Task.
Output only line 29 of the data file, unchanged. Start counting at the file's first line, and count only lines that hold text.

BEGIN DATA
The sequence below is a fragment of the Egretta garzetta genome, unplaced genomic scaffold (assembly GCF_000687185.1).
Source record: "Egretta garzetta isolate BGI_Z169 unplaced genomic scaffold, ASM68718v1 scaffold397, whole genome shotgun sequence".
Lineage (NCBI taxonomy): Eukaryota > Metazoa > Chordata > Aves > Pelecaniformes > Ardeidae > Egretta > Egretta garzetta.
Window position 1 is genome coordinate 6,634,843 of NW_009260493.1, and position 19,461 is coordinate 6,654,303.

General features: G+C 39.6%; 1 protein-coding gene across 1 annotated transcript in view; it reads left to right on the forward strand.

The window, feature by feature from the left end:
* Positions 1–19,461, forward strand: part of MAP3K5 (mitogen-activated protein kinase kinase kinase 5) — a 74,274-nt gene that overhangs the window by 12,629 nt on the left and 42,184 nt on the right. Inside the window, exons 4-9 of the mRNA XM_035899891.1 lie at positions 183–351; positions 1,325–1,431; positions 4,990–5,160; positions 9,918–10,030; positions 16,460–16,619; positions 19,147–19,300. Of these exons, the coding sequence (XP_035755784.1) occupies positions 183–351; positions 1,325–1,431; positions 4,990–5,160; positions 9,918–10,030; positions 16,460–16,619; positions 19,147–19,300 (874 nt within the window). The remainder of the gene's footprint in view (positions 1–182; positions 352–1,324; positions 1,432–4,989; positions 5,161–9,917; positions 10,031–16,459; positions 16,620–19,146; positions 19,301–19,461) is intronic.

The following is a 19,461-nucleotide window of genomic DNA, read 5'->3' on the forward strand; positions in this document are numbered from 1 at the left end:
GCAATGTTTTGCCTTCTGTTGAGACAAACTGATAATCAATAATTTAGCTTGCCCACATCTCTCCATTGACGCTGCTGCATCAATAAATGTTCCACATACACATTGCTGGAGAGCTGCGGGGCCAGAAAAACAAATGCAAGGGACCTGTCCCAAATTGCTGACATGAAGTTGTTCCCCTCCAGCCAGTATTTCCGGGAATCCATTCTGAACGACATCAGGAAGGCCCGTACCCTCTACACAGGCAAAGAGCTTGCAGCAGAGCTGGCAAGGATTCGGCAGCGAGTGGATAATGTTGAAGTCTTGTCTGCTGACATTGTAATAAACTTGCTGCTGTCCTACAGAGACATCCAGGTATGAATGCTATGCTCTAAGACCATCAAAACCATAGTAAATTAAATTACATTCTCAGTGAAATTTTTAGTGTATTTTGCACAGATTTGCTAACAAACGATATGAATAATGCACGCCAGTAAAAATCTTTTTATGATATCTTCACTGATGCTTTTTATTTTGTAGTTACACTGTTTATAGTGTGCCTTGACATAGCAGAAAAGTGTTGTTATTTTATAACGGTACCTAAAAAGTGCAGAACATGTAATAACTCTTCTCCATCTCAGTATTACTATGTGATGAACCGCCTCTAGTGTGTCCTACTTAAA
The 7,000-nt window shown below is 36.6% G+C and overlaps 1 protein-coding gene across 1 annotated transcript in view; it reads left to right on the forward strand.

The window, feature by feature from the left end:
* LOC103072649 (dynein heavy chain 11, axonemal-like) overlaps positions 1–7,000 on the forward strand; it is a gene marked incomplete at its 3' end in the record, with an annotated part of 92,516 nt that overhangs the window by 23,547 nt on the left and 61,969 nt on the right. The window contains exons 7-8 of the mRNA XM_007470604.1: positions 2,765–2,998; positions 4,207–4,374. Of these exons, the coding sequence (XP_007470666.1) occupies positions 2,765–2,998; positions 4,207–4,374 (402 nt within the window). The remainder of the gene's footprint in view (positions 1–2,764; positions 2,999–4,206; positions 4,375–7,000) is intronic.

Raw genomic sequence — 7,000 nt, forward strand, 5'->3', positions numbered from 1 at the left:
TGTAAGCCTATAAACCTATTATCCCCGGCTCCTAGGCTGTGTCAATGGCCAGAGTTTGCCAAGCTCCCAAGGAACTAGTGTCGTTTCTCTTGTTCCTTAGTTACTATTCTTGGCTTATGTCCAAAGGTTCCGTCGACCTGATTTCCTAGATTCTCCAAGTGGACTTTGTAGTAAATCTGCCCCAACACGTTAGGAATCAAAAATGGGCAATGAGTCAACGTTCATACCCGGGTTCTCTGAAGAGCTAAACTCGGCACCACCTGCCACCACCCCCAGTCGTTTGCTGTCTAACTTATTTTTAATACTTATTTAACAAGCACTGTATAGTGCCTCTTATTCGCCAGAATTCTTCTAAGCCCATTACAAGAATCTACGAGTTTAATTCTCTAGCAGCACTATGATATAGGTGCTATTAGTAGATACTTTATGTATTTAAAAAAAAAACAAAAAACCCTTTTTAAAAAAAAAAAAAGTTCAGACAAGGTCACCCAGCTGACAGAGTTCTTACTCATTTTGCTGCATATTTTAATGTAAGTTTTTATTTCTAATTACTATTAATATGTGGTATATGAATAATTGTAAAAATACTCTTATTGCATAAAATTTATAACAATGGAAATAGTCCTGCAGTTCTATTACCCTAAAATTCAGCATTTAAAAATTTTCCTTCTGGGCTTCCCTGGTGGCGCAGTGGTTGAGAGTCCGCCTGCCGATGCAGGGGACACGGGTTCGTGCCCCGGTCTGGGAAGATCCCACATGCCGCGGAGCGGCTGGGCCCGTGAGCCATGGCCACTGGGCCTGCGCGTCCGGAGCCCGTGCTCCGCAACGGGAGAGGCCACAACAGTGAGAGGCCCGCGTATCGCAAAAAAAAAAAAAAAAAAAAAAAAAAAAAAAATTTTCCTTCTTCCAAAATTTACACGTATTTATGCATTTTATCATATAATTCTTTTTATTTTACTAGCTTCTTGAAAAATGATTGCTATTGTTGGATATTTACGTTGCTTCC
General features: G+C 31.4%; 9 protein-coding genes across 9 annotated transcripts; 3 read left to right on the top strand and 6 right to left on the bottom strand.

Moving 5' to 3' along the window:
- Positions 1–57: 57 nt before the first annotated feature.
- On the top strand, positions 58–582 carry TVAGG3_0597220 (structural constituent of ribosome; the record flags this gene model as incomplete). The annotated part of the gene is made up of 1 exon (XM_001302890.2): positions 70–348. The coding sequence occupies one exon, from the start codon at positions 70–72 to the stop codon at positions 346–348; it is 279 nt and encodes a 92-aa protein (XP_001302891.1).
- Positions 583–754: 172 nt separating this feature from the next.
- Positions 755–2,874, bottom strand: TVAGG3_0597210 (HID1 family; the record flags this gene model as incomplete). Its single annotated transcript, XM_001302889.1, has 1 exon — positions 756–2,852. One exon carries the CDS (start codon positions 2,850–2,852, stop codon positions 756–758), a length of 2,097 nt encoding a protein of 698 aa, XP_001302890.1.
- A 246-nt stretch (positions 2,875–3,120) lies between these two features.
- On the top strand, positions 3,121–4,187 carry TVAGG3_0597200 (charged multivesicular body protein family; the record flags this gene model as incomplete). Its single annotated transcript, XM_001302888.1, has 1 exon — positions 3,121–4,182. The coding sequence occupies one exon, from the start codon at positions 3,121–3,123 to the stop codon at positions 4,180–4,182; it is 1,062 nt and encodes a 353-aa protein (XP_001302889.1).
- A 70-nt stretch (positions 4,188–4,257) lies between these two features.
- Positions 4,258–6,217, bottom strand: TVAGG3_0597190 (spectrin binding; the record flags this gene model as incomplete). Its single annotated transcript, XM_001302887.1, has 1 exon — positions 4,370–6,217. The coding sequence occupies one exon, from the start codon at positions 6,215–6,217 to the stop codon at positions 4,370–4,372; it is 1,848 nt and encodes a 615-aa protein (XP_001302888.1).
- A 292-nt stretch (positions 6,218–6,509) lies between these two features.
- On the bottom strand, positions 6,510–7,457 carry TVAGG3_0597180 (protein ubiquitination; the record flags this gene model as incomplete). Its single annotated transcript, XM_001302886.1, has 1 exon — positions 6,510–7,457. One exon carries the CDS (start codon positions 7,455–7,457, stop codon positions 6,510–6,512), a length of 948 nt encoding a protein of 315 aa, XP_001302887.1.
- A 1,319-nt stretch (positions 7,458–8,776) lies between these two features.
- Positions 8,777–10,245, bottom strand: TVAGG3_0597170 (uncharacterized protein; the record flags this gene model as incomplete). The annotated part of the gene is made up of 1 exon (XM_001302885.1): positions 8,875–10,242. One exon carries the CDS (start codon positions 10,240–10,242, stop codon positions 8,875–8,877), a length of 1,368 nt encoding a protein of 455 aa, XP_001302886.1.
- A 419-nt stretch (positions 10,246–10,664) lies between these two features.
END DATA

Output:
- A 419-nt stretch (positions 10,246–10,664) lies between these two features.